Internship Programs: Workforce Opportunity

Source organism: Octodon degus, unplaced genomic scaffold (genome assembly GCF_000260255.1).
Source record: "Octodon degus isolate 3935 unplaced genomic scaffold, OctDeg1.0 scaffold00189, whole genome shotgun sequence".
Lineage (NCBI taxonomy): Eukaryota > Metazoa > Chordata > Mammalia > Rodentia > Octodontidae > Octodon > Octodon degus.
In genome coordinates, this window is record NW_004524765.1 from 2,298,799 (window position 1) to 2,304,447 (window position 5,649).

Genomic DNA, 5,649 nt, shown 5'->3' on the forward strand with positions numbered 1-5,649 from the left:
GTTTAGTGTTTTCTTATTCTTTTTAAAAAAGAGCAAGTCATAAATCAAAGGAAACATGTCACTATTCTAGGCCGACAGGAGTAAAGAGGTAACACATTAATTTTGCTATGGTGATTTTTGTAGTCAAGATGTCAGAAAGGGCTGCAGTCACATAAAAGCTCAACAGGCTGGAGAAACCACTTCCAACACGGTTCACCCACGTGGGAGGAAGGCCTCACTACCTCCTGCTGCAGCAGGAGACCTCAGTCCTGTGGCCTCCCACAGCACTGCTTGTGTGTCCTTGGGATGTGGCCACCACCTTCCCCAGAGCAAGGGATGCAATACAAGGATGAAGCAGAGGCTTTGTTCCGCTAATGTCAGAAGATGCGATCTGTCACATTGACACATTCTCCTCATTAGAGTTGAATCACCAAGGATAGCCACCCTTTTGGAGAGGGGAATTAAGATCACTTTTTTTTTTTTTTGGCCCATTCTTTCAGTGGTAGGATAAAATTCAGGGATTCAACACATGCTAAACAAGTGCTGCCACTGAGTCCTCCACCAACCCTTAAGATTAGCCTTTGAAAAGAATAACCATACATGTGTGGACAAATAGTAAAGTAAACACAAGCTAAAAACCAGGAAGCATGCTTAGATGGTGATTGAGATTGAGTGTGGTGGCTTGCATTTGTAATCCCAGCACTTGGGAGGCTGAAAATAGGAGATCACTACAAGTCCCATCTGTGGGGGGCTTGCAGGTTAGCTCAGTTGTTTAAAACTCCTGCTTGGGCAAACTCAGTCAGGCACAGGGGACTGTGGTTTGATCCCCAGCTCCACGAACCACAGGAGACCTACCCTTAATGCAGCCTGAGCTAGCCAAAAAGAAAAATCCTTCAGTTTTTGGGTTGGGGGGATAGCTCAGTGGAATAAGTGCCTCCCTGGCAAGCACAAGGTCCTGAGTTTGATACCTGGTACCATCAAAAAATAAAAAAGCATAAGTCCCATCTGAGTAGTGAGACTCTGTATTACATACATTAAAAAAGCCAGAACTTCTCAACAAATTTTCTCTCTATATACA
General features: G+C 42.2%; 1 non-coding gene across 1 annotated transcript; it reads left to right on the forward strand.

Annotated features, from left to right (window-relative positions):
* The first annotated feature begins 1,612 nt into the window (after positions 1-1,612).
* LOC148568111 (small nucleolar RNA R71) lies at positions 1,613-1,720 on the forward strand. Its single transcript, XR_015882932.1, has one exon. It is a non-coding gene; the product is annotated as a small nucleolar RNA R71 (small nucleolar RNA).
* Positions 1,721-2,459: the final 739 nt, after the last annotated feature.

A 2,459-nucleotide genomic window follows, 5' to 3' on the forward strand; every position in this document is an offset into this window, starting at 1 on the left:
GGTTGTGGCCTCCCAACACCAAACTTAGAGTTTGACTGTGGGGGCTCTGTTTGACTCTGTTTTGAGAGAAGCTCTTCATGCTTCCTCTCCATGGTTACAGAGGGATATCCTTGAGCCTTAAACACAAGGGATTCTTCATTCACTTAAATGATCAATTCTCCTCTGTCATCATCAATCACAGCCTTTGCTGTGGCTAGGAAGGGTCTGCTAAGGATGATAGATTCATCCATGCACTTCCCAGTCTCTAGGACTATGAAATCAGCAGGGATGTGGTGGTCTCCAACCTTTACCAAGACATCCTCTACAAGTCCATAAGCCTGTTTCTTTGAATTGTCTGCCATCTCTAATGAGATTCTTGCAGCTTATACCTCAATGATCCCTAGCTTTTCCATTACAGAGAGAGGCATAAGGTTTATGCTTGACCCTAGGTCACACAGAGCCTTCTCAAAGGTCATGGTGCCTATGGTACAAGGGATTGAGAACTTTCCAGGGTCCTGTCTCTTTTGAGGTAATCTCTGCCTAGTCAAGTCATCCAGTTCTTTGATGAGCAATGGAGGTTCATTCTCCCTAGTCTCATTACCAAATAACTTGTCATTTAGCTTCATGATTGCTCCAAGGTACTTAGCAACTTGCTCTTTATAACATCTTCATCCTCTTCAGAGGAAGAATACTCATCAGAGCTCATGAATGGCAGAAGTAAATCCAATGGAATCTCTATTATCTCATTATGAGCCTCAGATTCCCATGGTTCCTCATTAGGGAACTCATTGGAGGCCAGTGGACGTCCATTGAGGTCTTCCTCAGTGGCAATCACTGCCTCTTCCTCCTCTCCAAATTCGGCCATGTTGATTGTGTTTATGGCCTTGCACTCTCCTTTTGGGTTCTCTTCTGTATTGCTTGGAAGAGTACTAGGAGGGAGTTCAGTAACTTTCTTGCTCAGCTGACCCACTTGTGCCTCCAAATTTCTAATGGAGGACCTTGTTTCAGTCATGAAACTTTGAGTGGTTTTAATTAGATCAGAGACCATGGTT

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<p><strong>Newton, Pa. &mdash; March 26</strong><br />The Internship Institute declares that it&rsquo;s &quot;open season&quot; for businesses and nonprofits to recruit interns and plan ahead to make summer programs successful.<br /><br />This purpose of this advisory is to ensure &quot;host organizations&quot; heed the easily overlooked academic calendar and window of opportunity to reap the benefits of recruiting college students and other workforce talent and creating a successful internship program.<br /><br />&ldquo;What too few employers and organizations realize is that internships represent a tremendous untapped opportunity to create a strategic business advantage,&rdquo; said Matthew Zinman, The Internship Institute executive director and founder. &ldquo;Companies and nonprofits can infuse their bottom line with valuable talent while addressing labor shortages, skills gaps, &lsquo;brain drain&rsquo; and productivity deficiencies and fulfill corporate social responsibility goals while yielding significant gains for the bottom line.&rdquo;<br /><br />The Internship Institute is the nonprofit affiliate of Z University (ZU), which markets a turnkey internship system. </p><p>This includes an instructional video on program management, &ldquo;The Blueprint for Internship Success,&rdquo; and a comprehensive set of useful materials with Intern Toolkit, which together provide every advantage for employer &quot;host organizations&quot; to make their internship program the very best it can be.<br /><br />According to The Internship Institute, those wishing to take immediate action to establish an internship program or improve an existing one should follow three key steps.<br /><br />1. <strong>Define internal needs and wants.</strong> Companies should develop a job description based on defined needs such as projects involving research, writing, planning and online/telephone outreach.<br /><br />2. <strong>Ask those in the know. </strong>Contact the career services departments of area higher education institutions well ahead of summer to establish relationships and how to best recruit the right candidates based on defined needs.<br /><br />3. <strong>Prepare Internally.</strong> Internship programs don&rsquo;t run themselves, but advance preparation is key.&nbsp; Resources such as Z University&rsquo;s Intern Toolkit will make intern programs as easy as possible to implement and improve.<br /><br />&ldquo;Any organization that hires college graduates or could benefit from an extra hand or second pair of eyes can turn an internship program to their advantage,&quot; Zinman said. &quot;All it takes is a little planning and creativity, and the interns can do the rest.&rdquo;<br /><br />Organizations that are mulling summer internship plans in 2007 can take the Internship Institute&rsquo;s free Value-Feasibility Assessment, which qualifies how valuable an internship program might be to the prospective organization</p><p>It also provides a sense of how feasible it is to manage the program effectively. </p><p>&quot;Interns are highly capable, highly motivated and &mdash; if well managed &mdash; highly valuable,&rdquo; Zinman said. &quot;The five core skills that bring value to just about any business involve research, writing, planning, telephone and computer work.&rdquo;&nbsp; </p><p>Examples of meaningful intern projects include: </p><ul><li>Conduct surveys</li><li>Perform competitive intelligence research</li><li>Uncover and pursue marketing opportunities</li><li>Develop and manage Web site content</li><li>Write and edit articles </li><li>Plan events </li><li>Prepare presentations</li></ul><p>For those considering whether to launch a program or resume an existing program, ZU&rsquo;s Intern Toolkit is a resource designed to ensure successful results for both the organization and its interns.&nbsp; </p><p>It enables employers and nonprofits to run an internship program in a way that increases productivity and raises the quality of the student internship experience. </p><p>Internship programs provide a &ldquo;win-win&rdquo; solution for companies by addressing social concerns and boosting corporate competitiveness. </p><p>Making internships available to candidates in the public workforce also can demonstrate a corporate commitment to underserved and underprivileged populations, while creating another talent pool of productive workers. <br /><br />&quot;A common misconception is that organizations and individuals don&rsquo;t have the time to run an internship program,&quot; Zinman said. &quot;But with the right tools and preparation, internships can deliver a strategic business advantage. The key is advance planning &mdash; a small investment of time to ensure that proper resources are allocated and that job requirements and goals are clear.&rdquo;</p>

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